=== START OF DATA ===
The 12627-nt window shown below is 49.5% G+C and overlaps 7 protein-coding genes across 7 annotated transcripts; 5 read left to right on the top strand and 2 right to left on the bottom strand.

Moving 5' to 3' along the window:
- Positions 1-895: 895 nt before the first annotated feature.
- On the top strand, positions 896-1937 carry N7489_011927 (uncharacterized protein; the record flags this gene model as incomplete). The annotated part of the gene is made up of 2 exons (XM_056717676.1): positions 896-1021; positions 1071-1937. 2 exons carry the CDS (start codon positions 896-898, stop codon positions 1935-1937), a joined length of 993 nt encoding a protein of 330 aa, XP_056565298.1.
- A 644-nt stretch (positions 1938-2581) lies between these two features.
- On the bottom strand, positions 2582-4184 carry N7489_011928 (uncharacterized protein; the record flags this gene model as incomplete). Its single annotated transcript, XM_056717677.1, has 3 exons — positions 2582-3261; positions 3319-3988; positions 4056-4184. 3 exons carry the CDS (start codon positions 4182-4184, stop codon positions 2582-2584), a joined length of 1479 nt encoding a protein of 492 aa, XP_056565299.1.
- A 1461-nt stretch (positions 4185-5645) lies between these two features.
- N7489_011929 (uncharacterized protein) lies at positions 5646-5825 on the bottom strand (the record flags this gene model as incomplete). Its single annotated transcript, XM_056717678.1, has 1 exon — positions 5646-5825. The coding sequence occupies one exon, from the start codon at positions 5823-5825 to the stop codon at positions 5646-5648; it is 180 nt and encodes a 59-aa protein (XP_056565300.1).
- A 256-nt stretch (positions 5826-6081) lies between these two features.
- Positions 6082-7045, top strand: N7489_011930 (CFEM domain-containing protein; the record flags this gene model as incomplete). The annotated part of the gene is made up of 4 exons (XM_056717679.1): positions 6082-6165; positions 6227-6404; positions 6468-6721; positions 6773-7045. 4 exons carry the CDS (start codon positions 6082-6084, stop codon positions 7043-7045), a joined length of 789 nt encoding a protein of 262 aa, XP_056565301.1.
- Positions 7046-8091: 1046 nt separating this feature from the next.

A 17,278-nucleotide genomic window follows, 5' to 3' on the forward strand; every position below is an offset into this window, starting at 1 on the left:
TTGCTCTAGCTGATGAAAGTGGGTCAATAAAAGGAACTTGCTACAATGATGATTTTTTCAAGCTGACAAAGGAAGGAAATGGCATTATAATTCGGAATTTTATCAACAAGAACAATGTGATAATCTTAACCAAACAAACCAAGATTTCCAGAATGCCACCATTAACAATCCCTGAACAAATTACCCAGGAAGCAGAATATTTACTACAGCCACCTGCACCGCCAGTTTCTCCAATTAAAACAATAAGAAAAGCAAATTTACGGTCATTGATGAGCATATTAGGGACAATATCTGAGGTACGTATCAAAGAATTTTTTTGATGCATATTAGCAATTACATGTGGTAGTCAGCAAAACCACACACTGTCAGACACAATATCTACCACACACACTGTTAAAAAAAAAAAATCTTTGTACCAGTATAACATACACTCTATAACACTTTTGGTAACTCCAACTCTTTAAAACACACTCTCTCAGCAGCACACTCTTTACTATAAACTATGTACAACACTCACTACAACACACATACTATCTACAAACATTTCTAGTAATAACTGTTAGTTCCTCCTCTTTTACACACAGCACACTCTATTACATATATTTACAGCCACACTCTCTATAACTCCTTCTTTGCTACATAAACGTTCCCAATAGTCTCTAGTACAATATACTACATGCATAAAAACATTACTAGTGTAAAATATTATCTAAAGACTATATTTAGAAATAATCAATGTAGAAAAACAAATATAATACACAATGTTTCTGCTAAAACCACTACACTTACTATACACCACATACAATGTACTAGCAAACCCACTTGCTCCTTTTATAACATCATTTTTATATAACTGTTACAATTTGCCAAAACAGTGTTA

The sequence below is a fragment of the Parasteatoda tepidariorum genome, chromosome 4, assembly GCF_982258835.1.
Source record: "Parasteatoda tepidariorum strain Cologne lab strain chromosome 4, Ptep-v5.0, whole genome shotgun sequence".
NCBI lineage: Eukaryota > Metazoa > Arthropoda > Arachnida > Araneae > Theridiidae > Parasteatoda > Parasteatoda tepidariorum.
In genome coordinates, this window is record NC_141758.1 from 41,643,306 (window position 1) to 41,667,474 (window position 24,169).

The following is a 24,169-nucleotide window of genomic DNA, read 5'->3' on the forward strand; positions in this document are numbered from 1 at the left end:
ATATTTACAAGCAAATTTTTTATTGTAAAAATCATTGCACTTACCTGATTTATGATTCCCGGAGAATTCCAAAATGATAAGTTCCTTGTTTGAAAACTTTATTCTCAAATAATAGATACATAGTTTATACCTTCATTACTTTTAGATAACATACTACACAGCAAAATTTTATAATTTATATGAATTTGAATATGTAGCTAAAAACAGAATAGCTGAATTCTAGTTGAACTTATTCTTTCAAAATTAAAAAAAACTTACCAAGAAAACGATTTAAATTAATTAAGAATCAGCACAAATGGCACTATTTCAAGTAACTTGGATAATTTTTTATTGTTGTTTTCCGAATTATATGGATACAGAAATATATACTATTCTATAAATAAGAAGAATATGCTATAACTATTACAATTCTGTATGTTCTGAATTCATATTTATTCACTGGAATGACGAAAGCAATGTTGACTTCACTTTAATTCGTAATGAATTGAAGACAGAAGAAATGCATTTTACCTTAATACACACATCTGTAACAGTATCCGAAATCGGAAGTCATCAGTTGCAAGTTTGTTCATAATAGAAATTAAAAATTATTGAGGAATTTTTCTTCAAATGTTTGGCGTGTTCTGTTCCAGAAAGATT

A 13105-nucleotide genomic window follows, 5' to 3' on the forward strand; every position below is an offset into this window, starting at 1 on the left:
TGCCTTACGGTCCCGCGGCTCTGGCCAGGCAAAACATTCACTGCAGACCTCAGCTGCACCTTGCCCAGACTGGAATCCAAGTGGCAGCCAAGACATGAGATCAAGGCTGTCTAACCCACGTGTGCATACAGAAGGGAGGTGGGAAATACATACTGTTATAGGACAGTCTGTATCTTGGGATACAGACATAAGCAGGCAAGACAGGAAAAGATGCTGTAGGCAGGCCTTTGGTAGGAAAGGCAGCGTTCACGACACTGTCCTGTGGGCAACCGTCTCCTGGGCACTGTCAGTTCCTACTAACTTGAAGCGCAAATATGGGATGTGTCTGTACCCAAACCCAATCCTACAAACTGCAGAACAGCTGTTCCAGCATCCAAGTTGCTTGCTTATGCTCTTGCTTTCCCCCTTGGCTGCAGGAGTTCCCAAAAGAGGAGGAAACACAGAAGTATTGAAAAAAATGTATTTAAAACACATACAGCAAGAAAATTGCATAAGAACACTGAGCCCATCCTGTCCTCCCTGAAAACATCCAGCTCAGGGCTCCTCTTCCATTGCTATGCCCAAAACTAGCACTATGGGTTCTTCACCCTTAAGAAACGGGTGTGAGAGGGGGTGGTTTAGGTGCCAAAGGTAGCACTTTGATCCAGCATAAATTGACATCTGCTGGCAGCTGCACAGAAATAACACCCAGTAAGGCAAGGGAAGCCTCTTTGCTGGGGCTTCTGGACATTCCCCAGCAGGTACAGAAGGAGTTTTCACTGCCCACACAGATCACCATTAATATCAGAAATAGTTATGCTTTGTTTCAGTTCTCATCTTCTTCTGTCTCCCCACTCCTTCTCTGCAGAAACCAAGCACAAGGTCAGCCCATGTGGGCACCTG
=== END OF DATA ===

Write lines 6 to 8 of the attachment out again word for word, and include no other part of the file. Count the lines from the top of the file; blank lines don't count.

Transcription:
- On the bottom strand, positions 2582-4184 carry N7489_011928 (uncharacterized protein; the record flags this gene model as incomplete). Its single annotated transcript, XM_056717677.1, has 3 exons — positions 2582-3261; positions 3319-3988; positions 4056-4184. 3 exons carry the CDS (start codon positions 4182-4184, stop codon positions 2582-2584), a joined length of 1479 nt encoding a protein of 492 aa, XP_056565299.1.
- A 1461-nt stretch (positions 4185-5645) lies between these two features.
- N7489_011929 (uncharacterized protein) lies at positions 5646-5825 on the bottom strand (the record flags this gene model as incomplete). Its single annotated transcript, XM_056717678.1, has 1 exon — positions 5646-5825. The coding sequence occupies one exon, from the start codon at positions 5823-5825 to the stop codon at positions 5646-5648; it is 180 nt and encodes a 59-aa protein (XP_056565300.1).